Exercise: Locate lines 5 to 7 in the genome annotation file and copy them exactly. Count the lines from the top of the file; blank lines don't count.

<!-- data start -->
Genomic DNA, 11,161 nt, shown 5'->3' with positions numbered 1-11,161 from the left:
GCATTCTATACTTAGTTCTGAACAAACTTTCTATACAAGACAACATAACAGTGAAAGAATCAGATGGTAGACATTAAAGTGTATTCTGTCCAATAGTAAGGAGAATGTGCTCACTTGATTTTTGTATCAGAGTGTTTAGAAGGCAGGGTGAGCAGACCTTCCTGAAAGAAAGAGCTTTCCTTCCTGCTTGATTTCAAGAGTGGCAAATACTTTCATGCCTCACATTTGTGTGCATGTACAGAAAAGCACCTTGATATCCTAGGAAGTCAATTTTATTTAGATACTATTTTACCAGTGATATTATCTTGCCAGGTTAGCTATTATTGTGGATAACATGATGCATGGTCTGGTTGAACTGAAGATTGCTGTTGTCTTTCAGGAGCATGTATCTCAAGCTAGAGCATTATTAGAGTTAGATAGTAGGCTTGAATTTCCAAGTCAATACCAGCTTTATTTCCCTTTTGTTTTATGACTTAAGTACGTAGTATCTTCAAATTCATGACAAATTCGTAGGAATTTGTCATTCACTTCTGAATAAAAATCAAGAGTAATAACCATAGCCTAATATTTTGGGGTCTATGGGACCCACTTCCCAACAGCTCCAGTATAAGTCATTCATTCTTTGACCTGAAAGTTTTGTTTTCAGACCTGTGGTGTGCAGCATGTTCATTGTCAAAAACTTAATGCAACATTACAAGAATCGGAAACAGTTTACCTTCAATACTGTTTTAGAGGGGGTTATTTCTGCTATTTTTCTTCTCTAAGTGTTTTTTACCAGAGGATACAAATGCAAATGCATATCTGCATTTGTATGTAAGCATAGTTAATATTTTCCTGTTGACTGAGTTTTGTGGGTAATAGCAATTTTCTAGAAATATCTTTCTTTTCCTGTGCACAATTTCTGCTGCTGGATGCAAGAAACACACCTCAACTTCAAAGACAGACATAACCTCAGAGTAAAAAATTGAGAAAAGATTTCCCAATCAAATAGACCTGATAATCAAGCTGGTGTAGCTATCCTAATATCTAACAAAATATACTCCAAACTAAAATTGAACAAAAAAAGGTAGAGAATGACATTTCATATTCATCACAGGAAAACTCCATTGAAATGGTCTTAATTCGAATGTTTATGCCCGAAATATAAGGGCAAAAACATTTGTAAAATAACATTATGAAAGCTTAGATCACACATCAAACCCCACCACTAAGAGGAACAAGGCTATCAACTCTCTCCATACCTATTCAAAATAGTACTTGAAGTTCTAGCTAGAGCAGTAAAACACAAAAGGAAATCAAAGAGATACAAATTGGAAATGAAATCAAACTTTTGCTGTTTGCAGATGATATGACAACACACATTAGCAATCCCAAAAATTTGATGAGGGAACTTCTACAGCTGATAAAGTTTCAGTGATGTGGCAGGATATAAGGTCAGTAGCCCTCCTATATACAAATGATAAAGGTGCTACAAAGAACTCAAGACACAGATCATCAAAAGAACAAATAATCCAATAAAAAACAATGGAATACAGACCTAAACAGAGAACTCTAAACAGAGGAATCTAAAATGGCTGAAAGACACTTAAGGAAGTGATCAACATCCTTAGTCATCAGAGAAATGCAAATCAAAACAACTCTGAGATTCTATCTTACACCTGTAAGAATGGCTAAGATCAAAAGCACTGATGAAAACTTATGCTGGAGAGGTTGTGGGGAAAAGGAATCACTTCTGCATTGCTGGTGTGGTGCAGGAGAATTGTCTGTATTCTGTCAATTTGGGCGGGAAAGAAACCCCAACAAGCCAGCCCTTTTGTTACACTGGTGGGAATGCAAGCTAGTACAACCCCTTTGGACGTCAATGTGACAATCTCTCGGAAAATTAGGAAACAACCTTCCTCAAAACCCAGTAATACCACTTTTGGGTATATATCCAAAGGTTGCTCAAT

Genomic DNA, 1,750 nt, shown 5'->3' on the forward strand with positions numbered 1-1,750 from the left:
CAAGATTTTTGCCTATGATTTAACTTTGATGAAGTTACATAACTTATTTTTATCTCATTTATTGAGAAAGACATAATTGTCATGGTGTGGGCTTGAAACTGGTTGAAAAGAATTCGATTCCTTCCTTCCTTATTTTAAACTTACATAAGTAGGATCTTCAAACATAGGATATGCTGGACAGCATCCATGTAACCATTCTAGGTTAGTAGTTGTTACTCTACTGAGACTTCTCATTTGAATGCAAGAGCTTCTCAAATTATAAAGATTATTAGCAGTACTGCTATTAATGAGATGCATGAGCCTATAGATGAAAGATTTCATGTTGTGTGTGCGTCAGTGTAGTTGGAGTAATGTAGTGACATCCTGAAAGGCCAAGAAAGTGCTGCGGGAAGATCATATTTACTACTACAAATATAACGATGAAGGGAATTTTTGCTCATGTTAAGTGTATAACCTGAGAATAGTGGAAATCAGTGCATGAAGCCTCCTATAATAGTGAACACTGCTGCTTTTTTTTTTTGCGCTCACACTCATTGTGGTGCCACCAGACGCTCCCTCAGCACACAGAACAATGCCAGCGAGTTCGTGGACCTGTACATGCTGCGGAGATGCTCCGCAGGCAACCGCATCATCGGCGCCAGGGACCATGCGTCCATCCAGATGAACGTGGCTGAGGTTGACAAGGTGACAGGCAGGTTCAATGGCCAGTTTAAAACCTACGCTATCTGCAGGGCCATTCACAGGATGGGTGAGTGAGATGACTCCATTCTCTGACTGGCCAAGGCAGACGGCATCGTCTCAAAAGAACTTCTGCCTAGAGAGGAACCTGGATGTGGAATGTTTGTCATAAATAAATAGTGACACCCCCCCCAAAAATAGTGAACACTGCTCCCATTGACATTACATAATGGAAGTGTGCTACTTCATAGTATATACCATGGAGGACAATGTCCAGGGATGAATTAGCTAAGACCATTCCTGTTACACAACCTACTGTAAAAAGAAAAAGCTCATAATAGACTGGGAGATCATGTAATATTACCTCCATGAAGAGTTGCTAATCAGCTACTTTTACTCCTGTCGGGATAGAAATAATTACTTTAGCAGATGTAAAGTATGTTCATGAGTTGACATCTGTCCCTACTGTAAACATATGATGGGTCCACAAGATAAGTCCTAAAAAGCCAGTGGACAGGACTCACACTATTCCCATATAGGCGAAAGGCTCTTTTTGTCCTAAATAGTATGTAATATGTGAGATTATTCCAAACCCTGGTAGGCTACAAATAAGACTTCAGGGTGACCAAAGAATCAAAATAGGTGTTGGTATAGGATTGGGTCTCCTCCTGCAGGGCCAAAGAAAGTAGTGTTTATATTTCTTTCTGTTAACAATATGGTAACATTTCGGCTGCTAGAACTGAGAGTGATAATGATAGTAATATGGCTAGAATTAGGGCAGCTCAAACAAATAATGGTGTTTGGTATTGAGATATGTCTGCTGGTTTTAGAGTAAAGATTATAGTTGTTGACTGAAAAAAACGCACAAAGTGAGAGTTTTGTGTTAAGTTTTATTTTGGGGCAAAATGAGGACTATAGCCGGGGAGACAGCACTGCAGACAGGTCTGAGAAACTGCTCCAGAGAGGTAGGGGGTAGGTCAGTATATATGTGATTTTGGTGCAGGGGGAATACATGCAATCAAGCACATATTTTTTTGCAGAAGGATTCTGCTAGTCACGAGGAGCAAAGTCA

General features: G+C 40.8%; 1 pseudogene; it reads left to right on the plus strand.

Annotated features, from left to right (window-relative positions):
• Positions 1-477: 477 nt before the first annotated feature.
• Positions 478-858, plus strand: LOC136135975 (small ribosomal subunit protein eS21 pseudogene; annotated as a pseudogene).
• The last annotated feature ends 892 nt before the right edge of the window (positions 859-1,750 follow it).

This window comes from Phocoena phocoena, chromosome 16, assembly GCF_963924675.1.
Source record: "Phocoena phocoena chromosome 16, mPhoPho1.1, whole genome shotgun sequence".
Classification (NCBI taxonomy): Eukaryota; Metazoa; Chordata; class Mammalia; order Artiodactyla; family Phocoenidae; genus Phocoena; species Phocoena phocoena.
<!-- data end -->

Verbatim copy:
General features: G+C 40.8%; 1 pseudogene; it reads left to right on the plus strand.

Annotated features, from left to right (window-relative positions):
• Positions 1-477: 477 nt before the first annotated feature.